Dan Baird

Love Songs for the Hearing Impaired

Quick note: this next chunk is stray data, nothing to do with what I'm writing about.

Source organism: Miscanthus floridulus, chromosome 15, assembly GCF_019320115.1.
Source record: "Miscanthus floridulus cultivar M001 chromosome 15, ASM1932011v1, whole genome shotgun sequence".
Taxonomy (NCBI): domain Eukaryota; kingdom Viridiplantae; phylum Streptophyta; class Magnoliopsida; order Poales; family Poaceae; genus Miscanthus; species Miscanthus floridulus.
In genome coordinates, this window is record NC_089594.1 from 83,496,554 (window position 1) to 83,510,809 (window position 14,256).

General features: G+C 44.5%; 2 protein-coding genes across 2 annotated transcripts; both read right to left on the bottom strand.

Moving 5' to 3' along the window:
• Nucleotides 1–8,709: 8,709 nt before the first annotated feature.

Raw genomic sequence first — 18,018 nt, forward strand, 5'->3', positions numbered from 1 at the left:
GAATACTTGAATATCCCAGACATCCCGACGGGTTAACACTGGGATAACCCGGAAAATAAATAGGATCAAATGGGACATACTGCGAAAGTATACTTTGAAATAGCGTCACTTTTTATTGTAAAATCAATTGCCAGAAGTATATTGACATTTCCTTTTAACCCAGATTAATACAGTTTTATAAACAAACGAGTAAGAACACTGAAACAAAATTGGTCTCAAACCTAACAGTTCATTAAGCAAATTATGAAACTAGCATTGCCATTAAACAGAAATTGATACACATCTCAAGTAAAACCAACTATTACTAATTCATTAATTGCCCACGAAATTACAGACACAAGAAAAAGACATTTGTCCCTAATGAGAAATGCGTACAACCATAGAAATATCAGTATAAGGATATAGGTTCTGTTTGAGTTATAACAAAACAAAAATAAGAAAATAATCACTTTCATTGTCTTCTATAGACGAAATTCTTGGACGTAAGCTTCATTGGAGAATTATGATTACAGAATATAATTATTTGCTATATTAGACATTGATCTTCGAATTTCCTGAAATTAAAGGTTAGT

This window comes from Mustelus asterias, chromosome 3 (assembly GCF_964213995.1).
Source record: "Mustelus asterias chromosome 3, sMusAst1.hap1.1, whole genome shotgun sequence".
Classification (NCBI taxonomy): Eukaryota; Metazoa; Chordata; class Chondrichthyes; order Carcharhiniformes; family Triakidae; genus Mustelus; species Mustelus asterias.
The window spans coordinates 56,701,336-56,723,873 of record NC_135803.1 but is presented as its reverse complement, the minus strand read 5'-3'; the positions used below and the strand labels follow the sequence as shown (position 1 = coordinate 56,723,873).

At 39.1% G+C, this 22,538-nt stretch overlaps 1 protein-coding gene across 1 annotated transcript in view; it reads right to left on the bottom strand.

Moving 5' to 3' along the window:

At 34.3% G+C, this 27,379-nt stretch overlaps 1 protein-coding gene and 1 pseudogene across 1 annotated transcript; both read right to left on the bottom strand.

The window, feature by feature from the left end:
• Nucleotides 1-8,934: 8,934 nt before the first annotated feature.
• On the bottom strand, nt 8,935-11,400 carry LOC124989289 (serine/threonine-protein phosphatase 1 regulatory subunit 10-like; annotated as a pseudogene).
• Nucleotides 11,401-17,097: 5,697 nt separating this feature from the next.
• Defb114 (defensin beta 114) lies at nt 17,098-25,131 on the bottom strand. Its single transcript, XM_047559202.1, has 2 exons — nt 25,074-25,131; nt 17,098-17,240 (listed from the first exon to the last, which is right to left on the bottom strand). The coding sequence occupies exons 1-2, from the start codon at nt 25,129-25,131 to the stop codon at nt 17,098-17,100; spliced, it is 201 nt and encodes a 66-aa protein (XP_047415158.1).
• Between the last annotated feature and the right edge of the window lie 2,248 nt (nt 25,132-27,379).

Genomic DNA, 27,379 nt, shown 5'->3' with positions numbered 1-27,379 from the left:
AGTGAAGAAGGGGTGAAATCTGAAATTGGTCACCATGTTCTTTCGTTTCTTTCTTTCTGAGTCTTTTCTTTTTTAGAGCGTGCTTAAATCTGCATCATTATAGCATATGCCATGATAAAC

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It's too bad that Dan Baird's always going be remembered as that gap-toothed guy singing "Keep Your Hands to Yourself" from the back of a pickup truck on a primitive Georgia Satellites video. Always a great a live band, it's unfortunate that the band never quite got it together on the album front. Although they made some good records, they would never come close to capturing their in-concert abandon on tape. On his first solo effort, Love Songs for the Hearing Impaired, Satellite frontman Dan Baird finally managed to cut loose and assemble a string of first-rate tunes highlighted by the tongue in cheek radio hit "I Love You Period." Brilliantly produced by ex-Satellite Brendan O'Brien, Love Songs for the Hearing Impaired gets off to a rip-roaring start with the call and response of "The One I Am." Baird admits, "I can't afford to buy you no four star dinner/but by god, my love's a winner." And heck, how could you not believe him? As the singer bows in with his next tale of down-home, dysfunctional romance (and pregnancy) on "Julie + Lucky," his acute sense of the English vocabulary allows him to juxtapose a series of serious themes spinning them into some not so serious ones. The celebratory, singalong of "Look at What you Started" once again examines themes of disillusionment and communication breakdown. Bolstered by some great boogie-woogie piano courtesy of Tom Petty-man Benmont Tech, the track eventually explodes into a full on Faces romp with some Jerry Lee Lewis barroom smugness thrown in for good measure -- absolutely riveting. After the very Georgia Satellites-like "Seriously Gone" (quick, four on the floor drums, boogie-woogie keys -- yes, rock & roll made simple, ladies and gentlemen), the album proceeds to kick into high gear with the stellar "Pick Up the Knife." Almost "Rockin' in the Free World"- ish, it is a straight up rocker which shifts into its imaginative pre-chorus before diving into a deceptively simple chorus. "Knocked Up," another hilarious Chuck Berry inspired rip-off is next. Full of double-entendre, "Knocked Up" is, again, another wonderful tale of teenage pregnancy (must be a pattern or something), highlighted by an astonishing chorus: "you got knocked up/and I got locked up/I guess you can say that we both got screwed/you got locked out and I got knocked out/I guess you're going to miss a lot of school." The album is rounded out by "Baby Talk," the rollicking "Lost Highway," and "Dixie Beauxdorant." Although far from perfect, Love Songs for the Hearing Impaired is a joyous and vibrant effort that never gets too caught up in its sometimes obvious musical references and counterpoints.

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